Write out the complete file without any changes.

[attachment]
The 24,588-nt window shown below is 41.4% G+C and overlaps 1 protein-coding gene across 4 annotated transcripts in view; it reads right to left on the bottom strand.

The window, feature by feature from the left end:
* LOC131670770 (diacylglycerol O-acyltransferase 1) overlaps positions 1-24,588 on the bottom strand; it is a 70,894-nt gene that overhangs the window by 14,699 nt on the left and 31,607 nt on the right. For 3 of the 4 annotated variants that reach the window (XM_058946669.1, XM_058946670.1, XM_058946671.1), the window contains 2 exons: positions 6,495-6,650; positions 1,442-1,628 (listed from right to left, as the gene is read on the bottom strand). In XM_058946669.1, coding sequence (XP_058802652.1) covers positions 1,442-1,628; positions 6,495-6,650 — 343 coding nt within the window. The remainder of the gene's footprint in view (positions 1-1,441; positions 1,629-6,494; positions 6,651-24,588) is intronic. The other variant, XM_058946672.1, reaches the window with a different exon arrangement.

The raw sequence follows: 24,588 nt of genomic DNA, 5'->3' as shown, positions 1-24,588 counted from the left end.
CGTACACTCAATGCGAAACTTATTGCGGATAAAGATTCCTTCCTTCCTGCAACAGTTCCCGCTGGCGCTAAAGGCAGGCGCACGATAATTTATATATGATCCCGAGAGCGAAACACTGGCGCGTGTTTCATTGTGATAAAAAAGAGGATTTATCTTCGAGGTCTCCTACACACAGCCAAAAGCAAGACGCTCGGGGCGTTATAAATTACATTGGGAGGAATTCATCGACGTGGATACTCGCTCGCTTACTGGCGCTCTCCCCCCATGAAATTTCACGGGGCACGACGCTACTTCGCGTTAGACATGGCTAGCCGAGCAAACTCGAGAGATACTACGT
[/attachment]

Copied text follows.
The 24,588-nt window shown below is 41.4% G+C and overlaps 1 protein-coding gene across 4 annotated transcripts in view; it reads right to left on the bottom strand.

The window, feature by feature from the left end:
* LOC131670770 (diacylglycerol O-acyltransferase 1) overlaps positions 1-24,588 on the bottom strand; it is a 70,894-nt gene that overhangs the window by 14,699 nt on the left and 31,607 nt on the right. For 3 of the 4 annotated variants that reach the window (XM_058946669.1, XM_058946670.1, XM_058946671.1), the window contains 2 exons: positions 6,495-6,650; positions 1,442-1,628 (listed from right to left, as the gene is read on the bottom strand). In XM_058946669.1, coding sequence (XP_058802652.1) covers positions 1,442-1,628; positions 6,495-6,650 — 343 coding nt within the window. The remainder of the gene's footprint in view (positions 1-1,441; positions 1,629-6,494; positions 6,651-24,588) is intronic. The other variant, XM_058946672.1, reaches the window with a different exon arrangement.

The raw sequence follows: 24,588 nt of genomic DNA, 5'->3' as shown, positions 1-24,588 counted from the left end.
CGTACACTCAATGCGAAACTTATTGCGGATAAAGATTCCTTCCTTCCTGCAACAGTTCCCGCTGGCGCTAAAGGCAGGCGCACGATAATTTATATATGATCCCGAGAGCGAAACACTGGCGCGTGTTTCATTGTGATAAAAAAGAGGATTTATCTTCGAGGTCTCCTACACACAGCCAAAAGCAAGACGCTCGGGGCGTTATAAATTACATTGGGAGGAATTCATCGACGTGGATACTCGCTCGCTTACTGGCGCTCTCCCCCCATGAAATTTCACGGGGCACGACGCTACTTCGCGTTAGACATGGCTAGCCGAGCAAACTCGAGAGATACTACGT